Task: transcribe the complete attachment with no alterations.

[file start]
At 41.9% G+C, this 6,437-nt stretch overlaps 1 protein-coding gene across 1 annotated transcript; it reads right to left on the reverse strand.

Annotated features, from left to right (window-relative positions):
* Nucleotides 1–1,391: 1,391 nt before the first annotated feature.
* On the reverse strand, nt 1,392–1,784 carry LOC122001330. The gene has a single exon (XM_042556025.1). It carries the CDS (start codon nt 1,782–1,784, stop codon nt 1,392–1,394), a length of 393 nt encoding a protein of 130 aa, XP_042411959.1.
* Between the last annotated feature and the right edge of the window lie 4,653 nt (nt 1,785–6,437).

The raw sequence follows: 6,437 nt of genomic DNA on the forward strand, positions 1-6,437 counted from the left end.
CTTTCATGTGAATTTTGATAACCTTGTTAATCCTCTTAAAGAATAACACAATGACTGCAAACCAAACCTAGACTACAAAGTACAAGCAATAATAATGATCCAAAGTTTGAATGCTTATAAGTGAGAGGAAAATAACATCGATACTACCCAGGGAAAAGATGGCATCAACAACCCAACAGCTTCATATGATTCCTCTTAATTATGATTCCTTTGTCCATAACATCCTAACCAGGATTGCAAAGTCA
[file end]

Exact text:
At 41.9% G+C, this 6,437-nt stretch overlaps 1 protein-coding gene across 1 annotated transcript; it reads right to left on the reverse strand.

Annotated features, from left to right (window-relative positions):
* Nucleotides 1–1,391: 1,391 nt before the first annotated feature.
* On the reverse strand, nt 1,392–1,784 carry LOC122001330. The gene has a single exon (XM_042556025.1). It carries the CDS (start codon nt 1,782–1,784, stop codon nt 1,392–1,394), a length of 393 nt encoding a protein of 130 aa, XP_042411959.1.
* Between the last annotated feature and the right edge of the window lie 4,653 nt (nt 1,785–6,437).

The raw sequence follows: 6,437 nt of genomic DNA on the forward strand, positions 1-6,437 counted from the left end.
CTTTCATGTGAATTTTGATAACCTTGTTAATCCTCTTAAAGAATAACACAATGACTGCAAACCAAACCTAGACTACAAAGTACAAGCAATAATAATGATCCAAAGTTTGAATGCTTATAAGTGAGAGGAAAATAACATCGATACTACCCAGGGAAAAGATGGCATCAACAACCCAACAGCTTCATATGATTCCTCTTAATTATGATTCCTTTGTCCATAACATCCTAACCAGGATTGCAAAGTCA